We’ve all been there. And then, a light in the darkest of tunnels.
A few mornings ago I attended the worst and the best yoga class of my life. I walked in, sat down and was doing some pre-stretches when I was unexpectedly reduced to tears by the heartbreaking beauty of the live violin accompaniment to our warm up (Deepak Ramapriyan, I salute you).
And I’m not one of those people who sobs through pigeon every class (I love those people. My sister is one of them). And then: the teacher, sitting immoveable behind a laptop, turned the volume of “yoga music” up so high as to deafen the class and drown out the sublime violin.
Cue: more tears. Struggle. Anger. Wanting to leave. Hating class. Hating being yelled like I was in boot camp. Hating the pretense behind every word. Hating the teacher.
We’ve all been there. And then, a light in the darkest of tunnels: beneath the cacophony, I heard the strains of the violin tentatively whispering their beauty. Clarity amidst confusion. Joy cutting through anger. Peace beneath aggression. The sublime in the ridiculous. And I laughed. At myself, at the class, at the world. And I practiced the rest of the class in a bliss-bubble of acceptance.
Everything else—the noise, the teacher, my screaming ego,slipped into irrelevance. It was only my breath and the violin left, dancing in space.
I had learned the most important lesson I have ever learned from a yoga class: in yoga, as in life, the divine is always there. It might be soft, it might be hidden, it might be so elusive that you think it has abandoned ship altogether. But, even when you think all is lost, that the world is your enemy, that all is dark and evil and hopeless, it remains.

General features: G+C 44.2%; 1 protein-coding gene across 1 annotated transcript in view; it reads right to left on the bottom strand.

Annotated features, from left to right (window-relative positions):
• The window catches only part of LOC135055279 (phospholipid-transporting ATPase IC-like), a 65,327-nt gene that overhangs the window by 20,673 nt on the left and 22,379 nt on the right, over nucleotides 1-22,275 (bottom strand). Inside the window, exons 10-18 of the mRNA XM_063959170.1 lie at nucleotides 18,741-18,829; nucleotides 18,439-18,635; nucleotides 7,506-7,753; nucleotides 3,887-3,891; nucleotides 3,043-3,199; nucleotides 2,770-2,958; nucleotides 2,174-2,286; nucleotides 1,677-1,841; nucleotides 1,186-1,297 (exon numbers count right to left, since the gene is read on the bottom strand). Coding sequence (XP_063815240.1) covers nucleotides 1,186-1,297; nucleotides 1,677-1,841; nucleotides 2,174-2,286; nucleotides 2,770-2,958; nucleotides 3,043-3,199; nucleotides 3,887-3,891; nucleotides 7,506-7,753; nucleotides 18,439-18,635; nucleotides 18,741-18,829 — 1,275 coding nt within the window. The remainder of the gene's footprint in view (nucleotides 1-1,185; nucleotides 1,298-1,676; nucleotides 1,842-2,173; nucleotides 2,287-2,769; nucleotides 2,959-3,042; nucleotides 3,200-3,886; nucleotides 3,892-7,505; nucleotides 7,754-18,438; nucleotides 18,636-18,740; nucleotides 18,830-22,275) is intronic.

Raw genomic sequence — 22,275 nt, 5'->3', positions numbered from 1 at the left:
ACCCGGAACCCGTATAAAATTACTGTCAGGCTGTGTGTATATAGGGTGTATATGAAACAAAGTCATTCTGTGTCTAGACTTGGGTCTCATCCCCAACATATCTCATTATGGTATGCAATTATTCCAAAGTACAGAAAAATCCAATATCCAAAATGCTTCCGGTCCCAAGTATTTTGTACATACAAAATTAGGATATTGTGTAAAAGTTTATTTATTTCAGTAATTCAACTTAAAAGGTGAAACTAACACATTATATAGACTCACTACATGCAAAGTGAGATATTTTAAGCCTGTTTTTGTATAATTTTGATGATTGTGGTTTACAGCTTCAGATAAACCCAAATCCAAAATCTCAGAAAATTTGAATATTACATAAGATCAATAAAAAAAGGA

Because that which transcends—the divine, beauty, joy, love, God, whatever name you give it—does not care for our shallow judgments. It is in everything. Always. So next time you’re lost in despair or depression or anger or frustration, please stop. That achingly beautiful melody will be there, perhaps buried deep beneath all the pain and chaos of our world, but it will be there. All you have to do is listen.
Bess Prescott is a reformed corporate insolvency lawyer and itinerant yoga teacher on a twelve month adventure to see the world (usually upside down from a headstand), get uncomfortable, meet cool people, walk edges with them, go skinny dipping, be afraid (and do it anyway) and learn a bit more about this yoga thing. You can email her at [email protected]
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Ed: Kate Bartolotta
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